Mice were challenged with various concentrations of SEB (Toxin Technology, FL) to assess the protective activity of HuMAb-154 in vivo. The presumptive LD50 of SEB in Balb/C mice was 0.2 μg/mouse . SEB challenges of 1, 5, 10, 20, 50, and 100 μg SEB/mouse were premixed with 500 μg of HuMAb-154 then injected intraperitoneally. To spare additional animals from an unnecessary sacrifice, only mice treated with HuMAb-154 were challenged with SEB doses higher than 5 ug of SEB. SEB toxicity was potentiated by the administration of LPS (150 μg/mouse) three hours following the SEB challenge. Challenge controls were injected with SEB alone and LPS alone. Survival was determined after 3 days. Time course studies were conducted to assess the therapeutic activity of a 500 μg dose of HuMAb-154 administered at 0, 0.5 and 1 hr following a challenge of 5 μg and 10 μg of SEB. An LPS potentiating dose of 150 μg/mouse was delivered three hours following the SEB challenge. Survival was determined after 4 days.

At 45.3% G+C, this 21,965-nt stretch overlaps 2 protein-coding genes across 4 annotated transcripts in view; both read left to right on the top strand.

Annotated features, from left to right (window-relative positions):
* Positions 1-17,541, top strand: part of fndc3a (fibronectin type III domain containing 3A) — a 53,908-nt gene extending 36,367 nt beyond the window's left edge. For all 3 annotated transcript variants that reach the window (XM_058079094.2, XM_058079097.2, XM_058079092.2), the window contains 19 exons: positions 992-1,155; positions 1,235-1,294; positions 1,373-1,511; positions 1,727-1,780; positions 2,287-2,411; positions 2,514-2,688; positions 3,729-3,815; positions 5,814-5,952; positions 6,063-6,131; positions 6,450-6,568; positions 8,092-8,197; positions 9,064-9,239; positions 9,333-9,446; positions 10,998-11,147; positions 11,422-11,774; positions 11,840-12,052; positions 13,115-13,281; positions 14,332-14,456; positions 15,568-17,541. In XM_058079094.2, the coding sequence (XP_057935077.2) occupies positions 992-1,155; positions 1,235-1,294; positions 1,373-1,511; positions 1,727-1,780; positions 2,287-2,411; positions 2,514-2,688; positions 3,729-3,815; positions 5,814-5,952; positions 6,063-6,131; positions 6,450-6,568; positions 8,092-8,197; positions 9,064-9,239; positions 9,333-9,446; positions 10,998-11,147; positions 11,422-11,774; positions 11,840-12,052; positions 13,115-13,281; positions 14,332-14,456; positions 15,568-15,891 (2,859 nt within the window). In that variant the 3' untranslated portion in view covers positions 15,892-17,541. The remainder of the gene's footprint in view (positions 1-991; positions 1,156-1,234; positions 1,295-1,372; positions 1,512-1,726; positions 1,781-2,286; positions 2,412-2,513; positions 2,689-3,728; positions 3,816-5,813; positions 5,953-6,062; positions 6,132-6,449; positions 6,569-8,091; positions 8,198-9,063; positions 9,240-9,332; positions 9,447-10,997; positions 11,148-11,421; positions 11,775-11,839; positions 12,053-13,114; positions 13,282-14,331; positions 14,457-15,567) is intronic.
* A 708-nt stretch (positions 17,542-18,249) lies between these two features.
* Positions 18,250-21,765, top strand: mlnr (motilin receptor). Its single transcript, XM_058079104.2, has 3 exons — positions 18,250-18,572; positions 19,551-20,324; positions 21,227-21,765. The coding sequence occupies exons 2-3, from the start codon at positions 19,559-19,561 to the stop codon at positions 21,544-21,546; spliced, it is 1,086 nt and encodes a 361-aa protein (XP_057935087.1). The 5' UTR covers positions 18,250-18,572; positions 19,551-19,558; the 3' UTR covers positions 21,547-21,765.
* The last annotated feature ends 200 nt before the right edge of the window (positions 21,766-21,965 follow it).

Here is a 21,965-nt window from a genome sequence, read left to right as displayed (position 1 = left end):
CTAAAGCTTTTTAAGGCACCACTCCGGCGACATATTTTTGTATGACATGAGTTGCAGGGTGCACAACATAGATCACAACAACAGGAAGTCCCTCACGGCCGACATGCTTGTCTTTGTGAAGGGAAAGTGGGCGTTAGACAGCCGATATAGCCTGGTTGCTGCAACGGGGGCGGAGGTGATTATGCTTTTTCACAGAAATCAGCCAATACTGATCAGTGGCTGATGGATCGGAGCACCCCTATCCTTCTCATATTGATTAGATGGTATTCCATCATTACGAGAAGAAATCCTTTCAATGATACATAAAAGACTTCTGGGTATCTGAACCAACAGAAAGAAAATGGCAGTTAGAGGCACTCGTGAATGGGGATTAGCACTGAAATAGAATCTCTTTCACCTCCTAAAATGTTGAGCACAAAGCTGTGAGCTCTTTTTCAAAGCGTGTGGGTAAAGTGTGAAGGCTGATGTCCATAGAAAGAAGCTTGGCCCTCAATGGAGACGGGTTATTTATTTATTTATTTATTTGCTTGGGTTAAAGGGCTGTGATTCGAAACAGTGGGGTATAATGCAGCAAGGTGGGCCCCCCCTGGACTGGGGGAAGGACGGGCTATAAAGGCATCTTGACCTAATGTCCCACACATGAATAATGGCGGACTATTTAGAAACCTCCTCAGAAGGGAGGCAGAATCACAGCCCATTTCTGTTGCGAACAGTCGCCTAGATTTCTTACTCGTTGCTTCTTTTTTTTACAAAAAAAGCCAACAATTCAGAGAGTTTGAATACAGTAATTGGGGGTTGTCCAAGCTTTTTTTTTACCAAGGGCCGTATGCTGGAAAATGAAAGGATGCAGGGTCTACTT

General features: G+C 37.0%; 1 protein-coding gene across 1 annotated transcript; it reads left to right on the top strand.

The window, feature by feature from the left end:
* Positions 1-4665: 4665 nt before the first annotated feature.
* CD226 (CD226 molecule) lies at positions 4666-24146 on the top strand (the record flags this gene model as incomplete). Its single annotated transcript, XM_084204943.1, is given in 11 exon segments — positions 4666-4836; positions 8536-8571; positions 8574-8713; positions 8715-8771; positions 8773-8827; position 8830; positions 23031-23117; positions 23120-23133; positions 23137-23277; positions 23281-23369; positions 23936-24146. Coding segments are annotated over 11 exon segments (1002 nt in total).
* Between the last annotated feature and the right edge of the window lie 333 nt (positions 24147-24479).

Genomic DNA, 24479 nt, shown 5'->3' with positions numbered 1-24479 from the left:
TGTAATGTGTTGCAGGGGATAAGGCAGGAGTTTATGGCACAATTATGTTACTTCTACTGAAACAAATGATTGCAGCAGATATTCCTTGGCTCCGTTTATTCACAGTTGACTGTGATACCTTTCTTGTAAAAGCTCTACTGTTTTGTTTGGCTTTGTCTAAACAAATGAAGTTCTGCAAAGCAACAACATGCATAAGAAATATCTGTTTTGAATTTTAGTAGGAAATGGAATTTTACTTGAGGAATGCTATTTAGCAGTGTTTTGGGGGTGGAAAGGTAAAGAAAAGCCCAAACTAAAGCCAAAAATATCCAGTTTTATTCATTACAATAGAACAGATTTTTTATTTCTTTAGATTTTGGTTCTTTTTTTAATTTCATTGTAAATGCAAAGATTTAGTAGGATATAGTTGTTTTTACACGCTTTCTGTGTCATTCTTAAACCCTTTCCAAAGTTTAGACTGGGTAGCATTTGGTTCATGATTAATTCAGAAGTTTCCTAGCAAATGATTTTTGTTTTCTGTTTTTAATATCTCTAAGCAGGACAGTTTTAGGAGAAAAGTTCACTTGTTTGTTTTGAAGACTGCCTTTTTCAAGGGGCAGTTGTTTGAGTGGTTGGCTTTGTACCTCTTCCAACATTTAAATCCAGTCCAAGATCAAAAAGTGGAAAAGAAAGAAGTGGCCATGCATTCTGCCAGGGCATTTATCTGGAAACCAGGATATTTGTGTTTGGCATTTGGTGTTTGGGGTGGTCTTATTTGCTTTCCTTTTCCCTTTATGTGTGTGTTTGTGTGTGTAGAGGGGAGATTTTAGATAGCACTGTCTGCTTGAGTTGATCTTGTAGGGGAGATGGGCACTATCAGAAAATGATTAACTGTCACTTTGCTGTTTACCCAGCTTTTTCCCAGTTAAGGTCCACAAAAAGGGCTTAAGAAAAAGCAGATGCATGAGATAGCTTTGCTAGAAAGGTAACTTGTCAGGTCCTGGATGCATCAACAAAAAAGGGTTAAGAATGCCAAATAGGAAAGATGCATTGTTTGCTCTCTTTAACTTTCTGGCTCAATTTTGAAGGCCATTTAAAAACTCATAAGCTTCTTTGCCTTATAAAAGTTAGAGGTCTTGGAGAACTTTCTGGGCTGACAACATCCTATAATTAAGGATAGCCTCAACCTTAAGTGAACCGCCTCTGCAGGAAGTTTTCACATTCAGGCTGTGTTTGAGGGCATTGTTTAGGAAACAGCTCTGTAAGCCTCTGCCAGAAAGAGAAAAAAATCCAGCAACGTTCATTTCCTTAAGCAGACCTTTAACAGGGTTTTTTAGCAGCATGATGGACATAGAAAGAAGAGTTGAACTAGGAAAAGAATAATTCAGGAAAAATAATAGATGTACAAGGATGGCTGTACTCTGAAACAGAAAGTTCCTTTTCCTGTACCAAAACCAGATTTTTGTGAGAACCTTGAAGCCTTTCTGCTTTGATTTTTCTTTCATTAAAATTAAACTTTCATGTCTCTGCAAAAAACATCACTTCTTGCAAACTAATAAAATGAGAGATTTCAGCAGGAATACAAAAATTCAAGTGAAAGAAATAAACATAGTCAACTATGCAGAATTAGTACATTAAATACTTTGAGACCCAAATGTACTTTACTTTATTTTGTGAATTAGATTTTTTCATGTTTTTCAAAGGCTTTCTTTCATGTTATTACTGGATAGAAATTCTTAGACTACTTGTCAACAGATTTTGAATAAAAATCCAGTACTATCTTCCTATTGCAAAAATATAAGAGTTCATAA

Data was analyzed in the Prism software package (GraphPad Software, Inc). An unpaired two-tailed t-test was used to analyze in vitro neutralization assays while in vivo survival curves were analyzed using the Log-rank (Mantel Cox) test.
Generation of human monoclonal antibodies targeting SEB
Specificity and binding potency of anti-SEB HuMAbs
Binding kinetics of HuMAbs as determined by surface plasmon resonance
HuMAbs neutralize SEB-induced cytokine production by human lymphocytes
HuMAb-154 lot comparison of inhibitory activity measured by EC50
Crossreactivity of HuMAb-154 to other bacterial toxins
Prophylactic administration of HuMAb-154 confers survival of mice exposed to lethal doses of SEB
HuMAb-154 treatment following SEB challenge improves survival of mice